C. neoformans infection occurs mainly in individuals with impaired immune function, especially those infected with HIV. Other immunocompromizing conditions include malignancy, organ transplantation, long-term use of immunosuppressants, liver cirrhosis, and diabetes mellitus1,4,5. Cryptococcal infection occurs mainly when the fungal spores are inhaled, after which they are deposited in the pulmonary alveoli. Their systemic hematogenous dissemination causes the involvement of organs such as the central nervous system (CNS), kidneys, bone, and skin, especially when immune defensive mechanisms fail1,6. Disseminated cryptococcosis is diagnosed when cultures from at least two different nonadjacent sites or the blood yield positive results, and it is an emergency that necessitates aggressive treatment4,7. The disseminated form can be fatal even with appropriate treatment, as in our patient8. According to a descriptive retrospective study4 of 33 patients with dis- seminated cryptococcosis but without HIV, the mortality rate reached 63%; the most common underlying disease was cirrhosis, followed by diabetes. The uncontrolled diabetes of our patient, in this case, may have rendered her vulnerable to cryptococcal infection.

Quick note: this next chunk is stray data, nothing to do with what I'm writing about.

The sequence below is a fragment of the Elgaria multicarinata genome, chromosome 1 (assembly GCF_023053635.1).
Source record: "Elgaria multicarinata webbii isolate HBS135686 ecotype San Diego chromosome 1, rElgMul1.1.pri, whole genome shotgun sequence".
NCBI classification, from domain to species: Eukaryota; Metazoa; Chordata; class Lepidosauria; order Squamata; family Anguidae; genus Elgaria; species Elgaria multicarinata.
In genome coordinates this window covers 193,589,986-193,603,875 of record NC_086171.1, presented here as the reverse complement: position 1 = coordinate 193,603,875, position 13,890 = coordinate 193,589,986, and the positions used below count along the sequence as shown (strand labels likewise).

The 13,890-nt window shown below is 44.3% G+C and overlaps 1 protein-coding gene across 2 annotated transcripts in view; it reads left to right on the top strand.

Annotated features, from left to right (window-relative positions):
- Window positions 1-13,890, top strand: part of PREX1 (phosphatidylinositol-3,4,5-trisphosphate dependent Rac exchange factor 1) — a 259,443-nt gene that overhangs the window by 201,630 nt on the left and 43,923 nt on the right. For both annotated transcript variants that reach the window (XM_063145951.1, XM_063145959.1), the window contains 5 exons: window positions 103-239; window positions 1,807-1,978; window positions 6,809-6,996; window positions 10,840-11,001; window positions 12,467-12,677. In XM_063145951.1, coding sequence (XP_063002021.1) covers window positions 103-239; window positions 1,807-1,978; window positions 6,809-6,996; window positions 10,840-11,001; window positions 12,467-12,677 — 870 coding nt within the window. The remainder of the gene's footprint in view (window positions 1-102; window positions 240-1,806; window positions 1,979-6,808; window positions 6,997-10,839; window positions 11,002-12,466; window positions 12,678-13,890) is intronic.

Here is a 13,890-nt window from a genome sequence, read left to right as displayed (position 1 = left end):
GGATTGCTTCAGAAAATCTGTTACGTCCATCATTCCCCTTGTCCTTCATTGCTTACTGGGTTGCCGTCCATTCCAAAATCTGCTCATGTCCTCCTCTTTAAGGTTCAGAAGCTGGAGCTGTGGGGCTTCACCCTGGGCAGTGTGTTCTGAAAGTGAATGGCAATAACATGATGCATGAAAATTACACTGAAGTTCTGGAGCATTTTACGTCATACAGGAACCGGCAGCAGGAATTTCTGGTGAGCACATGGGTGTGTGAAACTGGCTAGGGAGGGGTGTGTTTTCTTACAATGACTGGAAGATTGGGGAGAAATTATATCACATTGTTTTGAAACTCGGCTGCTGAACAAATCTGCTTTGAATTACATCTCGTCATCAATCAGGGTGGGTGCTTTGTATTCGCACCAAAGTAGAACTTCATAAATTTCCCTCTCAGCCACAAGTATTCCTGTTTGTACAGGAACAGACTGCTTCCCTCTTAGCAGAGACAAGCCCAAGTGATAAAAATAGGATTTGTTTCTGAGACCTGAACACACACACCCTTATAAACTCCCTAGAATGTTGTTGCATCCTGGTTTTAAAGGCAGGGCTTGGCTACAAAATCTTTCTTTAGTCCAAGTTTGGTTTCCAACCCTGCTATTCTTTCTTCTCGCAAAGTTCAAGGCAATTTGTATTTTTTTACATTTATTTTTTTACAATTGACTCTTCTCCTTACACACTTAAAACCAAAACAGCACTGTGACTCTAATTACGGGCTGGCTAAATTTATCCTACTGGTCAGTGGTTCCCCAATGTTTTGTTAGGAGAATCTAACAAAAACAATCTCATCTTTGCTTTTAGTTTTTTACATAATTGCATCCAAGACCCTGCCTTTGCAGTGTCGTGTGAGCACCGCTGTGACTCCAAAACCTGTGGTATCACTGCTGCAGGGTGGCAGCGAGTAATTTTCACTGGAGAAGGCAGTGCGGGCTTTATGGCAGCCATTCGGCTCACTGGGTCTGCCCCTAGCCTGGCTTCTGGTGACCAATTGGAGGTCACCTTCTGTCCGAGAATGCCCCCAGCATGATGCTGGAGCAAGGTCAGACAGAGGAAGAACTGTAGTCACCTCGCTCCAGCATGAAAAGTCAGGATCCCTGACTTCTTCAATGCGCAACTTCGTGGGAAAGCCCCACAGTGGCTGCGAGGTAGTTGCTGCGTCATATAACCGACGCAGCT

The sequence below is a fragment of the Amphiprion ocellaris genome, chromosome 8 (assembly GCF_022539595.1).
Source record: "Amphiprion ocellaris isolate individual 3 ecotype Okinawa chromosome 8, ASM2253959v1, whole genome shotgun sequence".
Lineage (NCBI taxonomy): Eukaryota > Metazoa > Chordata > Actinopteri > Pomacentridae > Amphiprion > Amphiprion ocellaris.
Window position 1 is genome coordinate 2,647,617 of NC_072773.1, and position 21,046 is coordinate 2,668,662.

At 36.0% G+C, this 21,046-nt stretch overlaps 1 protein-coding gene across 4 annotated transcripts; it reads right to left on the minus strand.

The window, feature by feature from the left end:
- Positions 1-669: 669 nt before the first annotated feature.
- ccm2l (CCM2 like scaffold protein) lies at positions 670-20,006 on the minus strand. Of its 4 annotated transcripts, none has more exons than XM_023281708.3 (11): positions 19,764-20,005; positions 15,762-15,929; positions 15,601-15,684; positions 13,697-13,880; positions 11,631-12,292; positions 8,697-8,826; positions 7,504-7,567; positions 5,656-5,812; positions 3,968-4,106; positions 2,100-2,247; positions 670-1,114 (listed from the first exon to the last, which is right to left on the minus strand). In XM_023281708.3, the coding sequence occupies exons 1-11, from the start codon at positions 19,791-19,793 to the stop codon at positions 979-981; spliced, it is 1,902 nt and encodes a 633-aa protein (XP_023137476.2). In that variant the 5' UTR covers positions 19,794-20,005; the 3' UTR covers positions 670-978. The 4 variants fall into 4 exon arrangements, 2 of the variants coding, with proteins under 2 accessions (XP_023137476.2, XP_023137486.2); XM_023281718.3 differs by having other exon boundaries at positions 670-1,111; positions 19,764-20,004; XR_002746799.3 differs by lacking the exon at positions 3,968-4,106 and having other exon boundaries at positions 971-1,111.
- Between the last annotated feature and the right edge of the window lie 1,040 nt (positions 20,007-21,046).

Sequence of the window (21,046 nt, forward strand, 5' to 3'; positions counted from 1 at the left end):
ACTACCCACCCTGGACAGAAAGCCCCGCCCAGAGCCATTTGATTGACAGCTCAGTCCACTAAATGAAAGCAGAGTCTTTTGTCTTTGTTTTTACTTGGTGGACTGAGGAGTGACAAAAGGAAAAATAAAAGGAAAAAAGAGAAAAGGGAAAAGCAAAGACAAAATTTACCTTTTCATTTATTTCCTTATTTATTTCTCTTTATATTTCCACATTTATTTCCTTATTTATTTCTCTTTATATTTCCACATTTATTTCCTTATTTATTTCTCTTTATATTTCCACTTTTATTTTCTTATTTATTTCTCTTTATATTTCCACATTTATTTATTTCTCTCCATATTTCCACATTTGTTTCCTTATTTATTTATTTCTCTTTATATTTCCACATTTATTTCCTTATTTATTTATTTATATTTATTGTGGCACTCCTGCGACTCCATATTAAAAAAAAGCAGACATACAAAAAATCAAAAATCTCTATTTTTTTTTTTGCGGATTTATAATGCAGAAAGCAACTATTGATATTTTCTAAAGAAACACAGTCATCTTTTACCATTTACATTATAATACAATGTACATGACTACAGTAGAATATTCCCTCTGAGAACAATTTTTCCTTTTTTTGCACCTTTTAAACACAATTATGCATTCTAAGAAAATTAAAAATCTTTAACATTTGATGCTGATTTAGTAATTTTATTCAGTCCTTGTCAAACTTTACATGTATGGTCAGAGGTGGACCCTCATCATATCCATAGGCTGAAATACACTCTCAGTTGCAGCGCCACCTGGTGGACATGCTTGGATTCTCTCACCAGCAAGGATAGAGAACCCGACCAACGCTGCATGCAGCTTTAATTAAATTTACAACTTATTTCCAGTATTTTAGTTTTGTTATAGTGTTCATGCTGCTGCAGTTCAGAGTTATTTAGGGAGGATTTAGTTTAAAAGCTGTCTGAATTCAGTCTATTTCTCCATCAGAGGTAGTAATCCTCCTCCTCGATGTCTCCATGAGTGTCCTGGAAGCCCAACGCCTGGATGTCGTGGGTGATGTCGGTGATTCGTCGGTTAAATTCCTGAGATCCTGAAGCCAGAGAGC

Cutaneous cryptococcosis can be either primary or sec- ondary, depending on the route of infection. The former, in which infection occurs via the skin, is rarer than the latter, which results from hematogenous transmission. With regard to treatment and prognosis, however, whether the lesion is localized to the skin or systemic can be more important than the route of infection; therefore, a new classification of cutaneous cryptococcosis, localized and disseminated, has been proposed2. Cutaneous manifestations of disseminated cryptococcosis may occur before signs of systemic infection. In a case series study9 of 12 patients with acquired immuno- deficiency syndrome (AIDS) who had cutaneous symptoms of Cryptococcus infection, all had systemic involvement, but three had no symptoms of systemic involvement. In a retro- spective study10 of 30 patients with AIDS-related cryptococ- cosis, cutaneous symptoms occurred several weeks before the first onset of neurologic and systemic symptoms in three of eight patients with cutaneous involvement. The skin symptoms in our patient are also considered manifestations of disseminated cryptococcosis before the onset of symptoms of systemic involvement. Therefore, cutaneous manifestations of cryptococcosis can be an early marker of systemic involve- ment and a clue to diagnosis. Even with CNS involvement, symptoms may be asymptomatic or mild5; therefore, once cutaneous cryptococcosis is diagnosed, patients must be evaluated rapidly for systemic involvement, and appropriate treatment must be instituted immediately.